By James Allen
Carol of St. Clair Shores MI:
We are considering having a replacement driveway poured. I have received three estimates but I have questions before the work is done.
(1) One estimate includes cement, mesh wire in the driveway, steel rods in the garage, expansion paper, crushed concrete for a solid base.
(2) Second estimate includes cement, no mesh wire in the driveway, no steel rods in the garage, asphalt expansion instead of expansion, crush concrete for a solid base. They did not use expansion paper because of deterioation and did not feel it necessary to use steel rods nor wire mess.
Question: what is the best decision for residential driveways? Why? Please let me know very soon. It will influence my decision.
If youre going to drive on it, then, IMHO, you need steel rod. Thats reinforcing rods. For a driveway, #3 (3/8" diameter) or #4 (" diameter). They say you can use 16-gauge wire mesh to reinforce the concrete. But I think that the mesh doesnt much reinforce the slab against cracking, it only helps to keep the pieces from moving around too much, after it's cracked. Steel rod reinforces the concrete. You might be able to get away with mesh, or even nothing, if the concrete is thick enough and/or if it's on a really good substrate. But if you put enough steel in it, it wont matter too much what is or isn't under it. Considering costs, you want to achieve a balance between substrate prep,
reinforcement, and thickness. Many contractors and builders do driveways on the cheap, but I never did like the sight of cracked slabs.
I havent done concrete in a good while, but I did do a few driveways. The substrate is number one. I dont know whats being used for subbase these days, but I always used a type of graded bluestone called A21. Even crusher-run is okay for driveways. As thick as you can afford it, say, at least 4" compacted, over compacted the earth. (Many builders just pour over dirt).
Inside you may want a vapor barrier over the compacted gravel. Then I set up slab bar bolsters for 5-1/2" concrete, and wired my steel rebar to that, about 12" apart. Then I wired down another layer of rebar at right angles, again, at about 12". The expansion joints are usually " thick asphalt impregnated paper, but can be anything that resists rot and insects. Thats the set-up. The type of concrete used is also very important. Make sure the contractor isnt using a weak mix. Each concrete company has what they call a standard mix. Call the company providing the concrete to see what they offer, and ask whats best for driveways in you! r area. Be sure its in the contract.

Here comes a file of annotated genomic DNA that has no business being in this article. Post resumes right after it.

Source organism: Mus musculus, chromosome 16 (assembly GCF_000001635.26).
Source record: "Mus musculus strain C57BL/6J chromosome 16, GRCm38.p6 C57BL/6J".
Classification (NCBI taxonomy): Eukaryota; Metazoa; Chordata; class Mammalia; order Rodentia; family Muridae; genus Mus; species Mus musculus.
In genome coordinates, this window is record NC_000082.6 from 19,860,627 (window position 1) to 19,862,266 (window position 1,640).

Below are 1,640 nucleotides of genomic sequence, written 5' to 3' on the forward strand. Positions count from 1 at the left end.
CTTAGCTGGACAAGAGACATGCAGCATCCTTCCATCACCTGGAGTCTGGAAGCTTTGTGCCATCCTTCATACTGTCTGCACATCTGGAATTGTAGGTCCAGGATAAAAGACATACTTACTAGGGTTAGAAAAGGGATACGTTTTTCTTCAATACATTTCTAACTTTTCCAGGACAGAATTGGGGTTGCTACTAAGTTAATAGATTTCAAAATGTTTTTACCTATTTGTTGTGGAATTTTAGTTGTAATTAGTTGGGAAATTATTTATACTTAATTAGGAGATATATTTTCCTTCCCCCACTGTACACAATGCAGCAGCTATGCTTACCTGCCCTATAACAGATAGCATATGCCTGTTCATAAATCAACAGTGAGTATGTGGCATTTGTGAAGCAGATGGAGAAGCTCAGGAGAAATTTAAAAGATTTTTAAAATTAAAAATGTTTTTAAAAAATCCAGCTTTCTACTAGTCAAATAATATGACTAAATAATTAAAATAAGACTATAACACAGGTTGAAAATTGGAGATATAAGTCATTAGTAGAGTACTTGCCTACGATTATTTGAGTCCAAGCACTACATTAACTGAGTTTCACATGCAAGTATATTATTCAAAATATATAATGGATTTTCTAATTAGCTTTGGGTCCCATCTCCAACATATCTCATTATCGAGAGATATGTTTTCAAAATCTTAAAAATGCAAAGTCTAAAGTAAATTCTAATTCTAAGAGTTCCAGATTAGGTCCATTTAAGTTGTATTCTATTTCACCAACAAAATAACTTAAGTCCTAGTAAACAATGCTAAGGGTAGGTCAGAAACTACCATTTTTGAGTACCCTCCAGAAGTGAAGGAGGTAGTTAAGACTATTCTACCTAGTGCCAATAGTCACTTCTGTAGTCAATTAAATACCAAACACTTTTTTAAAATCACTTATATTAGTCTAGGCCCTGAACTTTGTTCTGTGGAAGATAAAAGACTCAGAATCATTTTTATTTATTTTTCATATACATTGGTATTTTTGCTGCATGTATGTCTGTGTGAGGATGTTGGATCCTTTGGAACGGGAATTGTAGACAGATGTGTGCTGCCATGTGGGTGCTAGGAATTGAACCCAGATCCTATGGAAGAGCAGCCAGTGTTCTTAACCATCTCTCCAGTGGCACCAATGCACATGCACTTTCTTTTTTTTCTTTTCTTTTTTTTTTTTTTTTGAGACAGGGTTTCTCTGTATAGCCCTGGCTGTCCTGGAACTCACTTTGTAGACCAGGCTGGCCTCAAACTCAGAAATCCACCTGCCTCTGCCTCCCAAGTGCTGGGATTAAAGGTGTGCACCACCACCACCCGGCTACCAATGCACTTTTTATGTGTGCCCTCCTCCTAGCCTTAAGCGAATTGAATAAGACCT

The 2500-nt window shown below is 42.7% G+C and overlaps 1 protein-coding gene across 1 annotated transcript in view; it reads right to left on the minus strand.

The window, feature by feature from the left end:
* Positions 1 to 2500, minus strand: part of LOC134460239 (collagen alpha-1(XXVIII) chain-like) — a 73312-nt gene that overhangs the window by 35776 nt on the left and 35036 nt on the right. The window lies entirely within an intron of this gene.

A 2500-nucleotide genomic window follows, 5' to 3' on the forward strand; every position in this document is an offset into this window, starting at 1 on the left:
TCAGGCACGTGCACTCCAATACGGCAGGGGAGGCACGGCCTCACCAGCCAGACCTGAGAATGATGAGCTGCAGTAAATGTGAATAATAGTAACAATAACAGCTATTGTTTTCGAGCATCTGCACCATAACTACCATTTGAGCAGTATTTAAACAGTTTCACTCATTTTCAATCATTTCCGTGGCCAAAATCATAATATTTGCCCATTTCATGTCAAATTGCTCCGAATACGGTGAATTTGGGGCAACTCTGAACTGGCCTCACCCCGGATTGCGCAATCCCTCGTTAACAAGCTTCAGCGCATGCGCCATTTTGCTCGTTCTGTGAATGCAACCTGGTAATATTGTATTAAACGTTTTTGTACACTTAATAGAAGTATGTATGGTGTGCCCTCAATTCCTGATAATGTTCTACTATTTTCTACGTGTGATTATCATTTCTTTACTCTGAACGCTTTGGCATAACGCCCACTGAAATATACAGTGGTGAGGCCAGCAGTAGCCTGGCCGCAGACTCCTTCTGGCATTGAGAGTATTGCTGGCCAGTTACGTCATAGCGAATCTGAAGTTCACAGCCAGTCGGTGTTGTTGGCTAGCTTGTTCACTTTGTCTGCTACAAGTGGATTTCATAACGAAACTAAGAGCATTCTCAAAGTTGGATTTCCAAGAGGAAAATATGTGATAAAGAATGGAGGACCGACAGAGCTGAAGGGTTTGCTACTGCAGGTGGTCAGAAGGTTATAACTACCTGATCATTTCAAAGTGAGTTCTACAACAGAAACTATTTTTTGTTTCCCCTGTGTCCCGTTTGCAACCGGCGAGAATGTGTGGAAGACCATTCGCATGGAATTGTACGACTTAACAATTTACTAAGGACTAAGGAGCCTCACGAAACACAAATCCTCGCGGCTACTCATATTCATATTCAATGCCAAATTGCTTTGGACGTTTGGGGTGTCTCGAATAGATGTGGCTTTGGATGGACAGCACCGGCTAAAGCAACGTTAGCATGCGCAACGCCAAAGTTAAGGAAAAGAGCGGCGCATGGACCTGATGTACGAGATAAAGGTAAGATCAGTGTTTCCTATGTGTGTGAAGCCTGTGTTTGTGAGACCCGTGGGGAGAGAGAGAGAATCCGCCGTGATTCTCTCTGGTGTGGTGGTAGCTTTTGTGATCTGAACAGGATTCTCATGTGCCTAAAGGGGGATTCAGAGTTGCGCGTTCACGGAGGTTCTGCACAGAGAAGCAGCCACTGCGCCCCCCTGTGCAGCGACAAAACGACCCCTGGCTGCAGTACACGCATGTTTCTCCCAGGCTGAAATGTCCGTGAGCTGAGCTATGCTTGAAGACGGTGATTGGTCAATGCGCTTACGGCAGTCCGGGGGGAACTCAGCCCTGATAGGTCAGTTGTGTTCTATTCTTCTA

Another possible area to be addressed is tying the slabs together at the expansion joints. Also, sometimes we would rip a half inch off the expansion joint material, then tack it back on with nails. After the cure, we could easily pull up the half-inch strip for a ready sealant reservoir. I understand that you can buy ready made expansion material already ripped (or so Ive seen used around swimming pools).
Some would say I overbuild. But I can drive down the road and see concrete jobs I did 20 years ago that look almost new. Thats a lot to digest, I know. There are plenty of books about concrete construction at your library. Also, your local municipal building department may have some free reading materials available. Give them a call.
Once you have the information, then you can decide how far you want to go, and what you can live with.
PV of Tracy CA:
I have the nastiest rust stain (from the previous owner!) on my driveway. I've tried CLR, but to no avail - I think it's deep in the cement. Any other products you can reccomend??
Try this: first, wire brush the stain heavily and thoroughly. If you have a grinder with a brush cup, all the better. This will help open the pores of the concrete. Then try a strong anti-grease cleaner. Pour some on the stain, work it with a stiff bristle brush, pour on some more, brush again, and then rinse. Let the sun dry it out. Still looks bad? The next morning, before it gets hot, apply some full strength bleach to the stain, then let the sun work on it.
Basically, youre abrading the stain away, and using the degreaser and bleach to lighten some, or all, of whats left. I believe its impossible to remove all of a staining agent that has penetrated deep into the pores of the concrete. But, you can sure lighten it up.
Keep an eye on your inbox, the lastest consumer news is on it's way!